I have advocated for replacing outdated “sustainability” lingo with the more up-to-date (and perhaps better-marketed) term “ESG.” But according to this recent survey from the US Chamber of Commerce, NSADAQ, the Silicon Valley Leadership Group and other trade organizations, the initialism may be picking up some baggage of its own.
The survey – reflecting responses from 436 CEOs, CFOs, GCs, corporate secretaries, IR and sustainability folks at companies across industries and market caps – is aimed at influencing the SEC’s potential ESG disclosure proposals. Only 8% of the respondents feel that “ESG” encompasses a generally understood set of issues that can be easily defined by regulators. 61% said it’s a subjective term that means different things to different companies and can’t be easily defined by regulators.
Here are some of the other findings:
- 59% of the respondents have increased the amount of climate disclosure they provide since 2010, with half of those doing so in their Risk Factors disclosure (Item 105 of Regulation S-K).
- Half of the respondents think standard ESG disclosure frameworks are confusing and address immaterial information – but they use them anyway: 44% use SASB, 31% use GRI and 29% use TCFD. Surprisingly, 41% of respondents do not rely on any standard-setting body in developing their ESG disclosures for SEC or other communications.
- There is overwhelming agreement (95%) that shareholders are the intended audience of ESG disclosure. Other audiences receiving more than 80% of votes are employees, customers and ESG standards/ratings bodies.
- Despite effort put into the disclosures, one-third of the respondents “seldom” hear feedback from shareholders, with only 41% indicating they “sometimes” hear from shareholders.
- 63% communicate to shareholders about climate change.
- 89% support tailoring ESG disclosures for smaller and/or newly public companies.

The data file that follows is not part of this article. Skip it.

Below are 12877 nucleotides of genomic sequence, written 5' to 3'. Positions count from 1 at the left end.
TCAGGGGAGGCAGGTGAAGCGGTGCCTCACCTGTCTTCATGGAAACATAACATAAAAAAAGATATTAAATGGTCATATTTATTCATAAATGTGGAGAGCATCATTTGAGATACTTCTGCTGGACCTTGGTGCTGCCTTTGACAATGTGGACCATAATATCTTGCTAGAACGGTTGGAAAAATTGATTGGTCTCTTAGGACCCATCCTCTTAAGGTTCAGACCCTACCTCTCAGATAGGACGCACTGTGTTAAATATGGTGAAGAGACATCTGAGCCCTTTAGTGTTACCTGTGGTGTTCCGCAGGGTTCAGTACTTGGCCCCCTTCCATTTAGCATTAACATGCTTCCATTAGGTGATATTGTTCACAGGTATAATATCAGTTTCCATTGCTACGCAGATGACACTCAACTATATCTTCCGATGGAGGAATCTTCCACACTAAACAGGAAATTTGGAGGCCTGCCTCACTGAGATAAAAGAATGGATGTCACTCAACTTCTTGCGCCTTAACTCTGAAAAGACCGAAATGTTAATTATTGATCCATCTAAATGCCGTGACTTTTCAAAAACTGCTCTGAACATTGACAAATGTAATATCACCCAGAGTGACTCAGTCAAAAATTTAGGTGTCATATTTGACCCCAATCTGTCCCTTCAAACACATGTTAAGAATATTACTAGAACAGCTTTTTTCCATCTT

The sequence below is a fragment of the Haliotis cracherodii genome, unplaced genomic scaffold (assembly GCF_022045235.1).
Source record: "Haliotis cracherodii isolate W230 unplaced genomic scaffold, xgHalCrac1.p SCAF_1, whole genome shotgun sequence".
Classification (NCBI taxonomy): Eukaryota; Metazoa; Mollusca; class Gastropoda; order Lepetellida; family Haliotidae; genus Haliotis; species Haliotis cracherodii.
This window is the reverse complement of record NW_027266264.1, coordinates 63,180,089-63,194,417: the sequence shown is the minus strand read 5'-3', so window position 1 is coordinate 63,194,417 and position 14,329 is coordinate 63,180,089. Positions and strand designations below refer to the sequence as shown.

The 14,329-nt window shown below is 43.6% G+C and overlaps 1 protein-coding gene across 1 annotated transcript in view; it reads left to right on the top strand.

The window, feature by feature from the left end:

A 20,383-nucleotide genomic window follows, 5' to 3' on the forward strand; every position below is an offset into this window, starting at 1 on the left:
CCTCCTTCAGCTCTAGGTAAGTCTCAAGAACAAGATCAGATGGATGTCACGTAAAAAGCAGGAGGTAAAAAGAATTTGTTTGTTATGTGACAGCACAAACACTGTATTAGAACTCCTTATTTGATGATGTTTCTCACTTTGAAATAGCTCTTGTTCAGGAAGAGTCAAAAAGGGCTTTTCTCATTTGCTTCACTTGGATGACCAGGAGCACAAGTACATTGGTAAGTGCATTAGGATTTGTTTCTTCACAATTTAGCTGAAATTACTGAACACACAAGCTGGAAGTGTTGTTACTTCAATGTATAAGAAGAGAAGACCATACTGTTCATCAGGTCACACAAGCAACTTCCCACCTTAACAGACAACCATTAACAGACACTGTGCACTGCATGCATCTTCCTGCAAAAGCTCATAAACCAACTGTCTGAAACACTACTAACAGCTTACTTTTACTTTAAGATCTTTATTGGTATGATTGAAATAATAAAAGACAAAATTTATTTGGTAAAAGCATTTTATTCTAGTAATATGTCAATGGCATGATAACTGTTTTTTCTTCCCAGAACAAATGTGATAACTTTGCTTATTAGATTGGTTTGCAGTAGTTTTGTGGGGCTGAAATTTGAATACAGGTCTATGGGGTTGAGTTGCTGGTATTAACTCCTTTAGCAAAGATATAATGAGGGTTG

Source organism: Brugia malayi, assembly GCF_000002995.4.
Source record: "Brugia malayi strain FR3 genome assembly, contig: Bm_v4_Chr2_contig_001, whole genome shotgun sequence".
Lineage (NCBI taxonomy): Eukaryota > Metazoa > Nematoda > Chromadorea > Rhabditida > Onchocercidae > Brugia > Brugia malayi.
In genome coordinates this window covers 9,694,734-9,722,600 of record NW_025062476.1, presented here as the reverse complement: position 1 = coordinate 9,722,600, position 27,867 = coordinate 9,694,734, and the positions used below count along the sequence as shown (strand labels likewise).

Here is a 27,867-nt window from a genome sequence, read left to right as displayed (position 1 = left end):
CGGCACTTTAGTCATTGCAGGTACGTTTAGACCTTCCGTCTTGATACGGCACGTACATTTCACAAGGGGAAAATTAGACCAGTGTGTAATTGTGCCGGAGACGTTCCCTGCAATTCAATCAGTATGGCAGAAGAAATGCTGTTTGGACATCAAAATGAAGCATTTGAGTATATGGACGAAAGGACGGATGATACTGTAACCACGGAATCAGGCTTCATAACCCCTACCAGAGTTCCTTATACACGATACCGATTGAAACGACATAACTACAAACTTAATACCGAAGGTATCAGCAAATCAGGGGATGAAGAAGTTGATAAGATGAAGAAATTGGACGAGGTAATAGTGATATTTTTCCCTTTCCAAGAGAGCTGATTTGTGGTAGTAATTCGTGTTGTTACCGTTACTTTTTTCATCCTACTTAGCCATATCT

- 24% of companies would support CEO/CFO certifications of climate change disclosures, with 22% supporting a requirement for third-party assurance. 47% oppose executive certifications and 57% oppose assurance. A mere 28% of respondents currently engage third parties for assurance or audits of their ESG disclosures.
What This Means
Regulators may take the report findings as weighing in favor of principles-based disclosure, which could simplify the SEC’s rulemaking effort. The downside of principles-based disclosure is that it may not provide the comparability that investors are looking for. And if it doesn’t, then companies might still find themselves wading through mountains of surveys and conflicting disclosure requests.
ESG and sustainability professionals should thoughtfully consider what I believe is a most important message: even though “ESG” has the attention of executives and management at the moment, that may be tenuous. Without a regulatory mandate, executives may question the value of costs/efforts that are voluntary, fractious, inconsistent, do not lend themselves to comparability with peers, and which result in limited feedback from intended recipients. Where ESG initiatives are clear and direct operational or strategic business imperatives, executives will support them as such.